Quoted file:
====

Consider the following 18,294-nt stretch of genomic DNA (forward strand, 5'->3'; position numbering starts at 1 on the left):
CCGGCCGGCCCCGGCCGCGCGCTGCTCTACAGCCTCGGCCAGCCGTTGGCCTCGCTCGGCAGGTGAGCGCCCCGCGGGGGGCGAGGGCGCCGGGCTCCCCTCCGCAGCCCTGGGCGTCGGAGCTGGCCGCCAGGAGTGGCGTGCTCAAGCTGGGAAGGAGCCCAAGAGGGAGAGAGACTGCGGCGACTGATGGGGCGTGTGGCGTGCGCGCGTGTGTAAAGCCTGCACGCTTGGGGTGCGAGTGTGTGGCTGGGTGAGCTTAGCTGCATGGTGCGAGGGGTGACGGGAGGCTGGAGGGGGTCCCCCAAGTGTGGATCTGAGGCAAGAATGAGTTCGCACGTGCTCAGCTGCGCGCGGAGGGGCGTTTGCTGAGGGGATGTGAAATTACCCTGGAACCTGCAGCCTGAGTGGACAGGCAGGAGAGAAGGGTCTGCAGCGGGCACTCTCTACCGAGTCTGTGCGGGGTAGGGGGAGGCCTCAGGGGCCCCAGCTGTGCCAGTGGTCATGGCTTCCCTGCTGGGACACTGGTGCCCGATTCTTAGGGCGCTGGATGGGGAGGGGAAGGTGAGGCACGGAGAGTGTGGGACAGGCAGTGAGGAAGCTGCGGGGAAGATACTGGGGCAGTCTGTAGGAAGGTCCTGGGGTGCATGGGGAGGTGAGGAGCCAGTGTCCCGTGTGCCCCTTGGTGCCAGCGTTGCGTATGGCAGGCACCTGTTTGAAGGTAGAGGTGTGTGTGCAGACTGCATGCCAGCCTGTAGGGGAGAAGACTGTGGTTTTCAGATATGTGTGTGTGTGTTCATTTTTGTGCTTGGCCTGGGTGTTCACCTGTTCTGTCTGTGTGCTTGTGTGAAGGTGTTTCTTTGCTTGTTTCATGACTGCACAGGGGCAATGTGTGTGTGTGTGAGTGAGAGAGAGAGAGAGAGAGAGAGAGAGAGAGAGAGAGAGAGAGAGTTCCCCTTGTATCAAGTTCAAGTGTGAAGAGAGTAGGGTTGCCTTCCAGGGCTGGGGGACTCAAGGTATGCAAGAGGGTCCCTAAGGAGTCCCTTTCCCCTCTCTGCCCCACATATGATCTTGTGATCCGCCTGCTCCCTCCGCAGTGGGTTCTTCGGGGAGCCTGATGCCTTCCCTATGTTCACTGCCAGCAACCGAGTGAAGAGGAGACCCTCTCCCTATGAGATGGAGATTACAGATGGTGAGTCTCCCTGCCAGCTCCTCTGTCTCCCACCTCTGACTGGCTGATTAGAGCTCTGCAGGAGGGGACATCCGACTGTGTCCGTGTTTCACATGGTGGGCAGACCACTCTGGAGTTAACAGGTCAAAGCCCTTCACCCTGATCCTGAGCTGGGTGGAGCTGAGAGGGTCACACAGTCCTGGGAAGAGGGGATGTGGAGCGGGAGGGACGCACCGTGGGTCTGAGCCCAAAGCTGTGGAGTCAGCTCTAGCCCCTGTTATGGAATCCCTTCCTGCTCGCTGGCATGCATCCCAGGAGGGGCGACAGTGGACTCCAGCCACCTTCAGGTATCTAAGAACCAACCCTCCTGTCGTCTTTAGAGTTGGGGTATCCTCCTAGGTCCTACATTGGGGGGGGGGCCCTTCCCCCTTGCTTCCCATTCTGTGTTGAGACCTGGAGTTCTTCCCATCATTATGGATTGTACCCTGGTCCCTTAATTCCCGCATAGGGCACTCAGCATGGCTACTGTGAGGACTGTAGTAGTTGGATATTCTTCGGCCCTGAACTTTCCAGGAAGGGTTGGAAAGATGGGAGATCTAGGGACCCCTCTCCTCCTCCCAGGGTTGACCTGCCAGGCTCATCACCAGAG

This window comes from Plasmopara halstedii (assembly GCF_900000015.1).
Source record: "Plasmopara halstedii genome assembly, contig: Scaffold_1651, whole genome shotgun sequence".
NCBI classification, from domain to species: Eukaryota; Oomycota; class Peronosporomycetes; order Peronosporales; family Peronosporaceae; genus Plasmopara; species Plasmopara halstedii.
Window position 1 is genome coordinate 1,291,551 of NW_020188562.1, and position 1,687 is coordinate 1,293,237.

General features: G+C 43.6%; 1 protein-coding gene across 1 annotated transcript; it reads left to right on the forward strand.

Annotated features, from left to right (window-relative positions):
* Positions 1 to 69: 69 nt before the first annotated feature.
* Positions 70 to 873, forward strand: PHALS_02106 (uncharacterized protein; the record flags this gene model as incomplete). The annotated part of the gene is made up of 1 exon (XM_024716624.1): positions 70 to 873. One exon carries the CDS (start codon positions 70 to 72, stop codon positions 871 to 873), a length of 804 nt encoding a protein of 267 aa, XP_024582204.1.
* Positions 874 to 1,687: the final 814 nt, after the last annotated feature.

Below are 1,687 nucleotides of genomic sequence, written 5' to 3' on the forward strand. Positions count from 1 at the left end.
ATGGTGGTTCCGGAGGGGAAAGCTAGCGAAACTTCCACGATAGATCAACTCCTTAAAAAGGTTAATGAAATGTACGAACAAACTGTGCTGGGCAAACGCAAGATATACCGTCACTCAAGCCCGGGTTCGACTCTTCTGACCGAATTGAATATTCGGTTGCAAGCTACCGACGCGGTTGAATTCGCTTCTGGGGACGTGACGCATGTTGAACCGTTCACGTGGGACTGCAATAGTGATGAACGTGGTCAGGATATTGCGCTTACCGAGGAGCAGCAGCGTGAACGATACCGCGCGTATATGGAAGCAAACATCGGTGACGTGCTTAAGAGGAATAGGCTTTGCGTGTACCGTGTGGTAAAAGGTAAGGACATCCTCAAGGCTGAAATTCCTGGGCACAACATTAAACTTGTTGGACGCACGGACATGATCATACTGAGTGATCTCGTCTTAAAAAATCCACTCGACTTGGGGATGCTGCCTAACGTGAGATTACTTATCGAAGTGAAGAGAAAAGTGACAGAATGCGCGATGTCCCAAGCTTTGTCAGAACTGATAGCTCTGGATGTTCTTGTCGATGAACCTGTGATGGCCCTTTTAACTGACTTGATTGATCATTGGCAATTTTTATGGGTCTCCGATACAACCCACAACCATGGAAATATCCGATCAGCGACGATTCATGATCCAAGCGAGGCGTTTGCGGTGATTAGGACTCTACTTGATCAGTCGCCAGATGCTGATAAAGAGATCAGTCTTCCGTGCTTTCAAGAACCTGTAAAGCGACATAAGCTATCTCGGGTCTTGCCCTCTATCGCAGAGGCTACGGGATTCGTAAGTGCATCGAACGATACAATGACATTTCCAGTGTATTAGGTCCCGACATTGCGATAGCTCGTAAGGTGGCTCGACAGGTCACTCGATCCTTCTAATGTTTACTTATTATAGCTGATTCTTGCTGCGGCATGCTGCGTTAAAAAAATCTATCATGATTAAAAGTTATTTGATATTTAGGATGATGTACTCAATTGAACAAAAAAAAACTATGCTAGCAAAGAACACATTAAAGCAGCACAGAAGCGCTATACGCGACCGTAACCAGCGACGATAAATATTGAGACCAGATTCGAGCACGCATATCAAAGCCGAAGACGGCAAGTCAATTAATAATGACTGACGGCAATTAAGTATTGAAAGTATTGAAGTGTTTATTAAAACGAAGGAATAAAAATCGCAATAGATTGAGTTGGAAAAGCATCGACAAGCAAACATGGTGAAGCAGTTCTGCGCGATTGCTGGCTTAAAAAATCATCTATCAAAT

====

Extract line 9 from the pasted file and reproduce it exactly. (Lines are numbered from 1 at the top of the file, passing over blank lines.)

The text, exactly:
* Positions 1 to 69: 69 nt before the first annotated feature.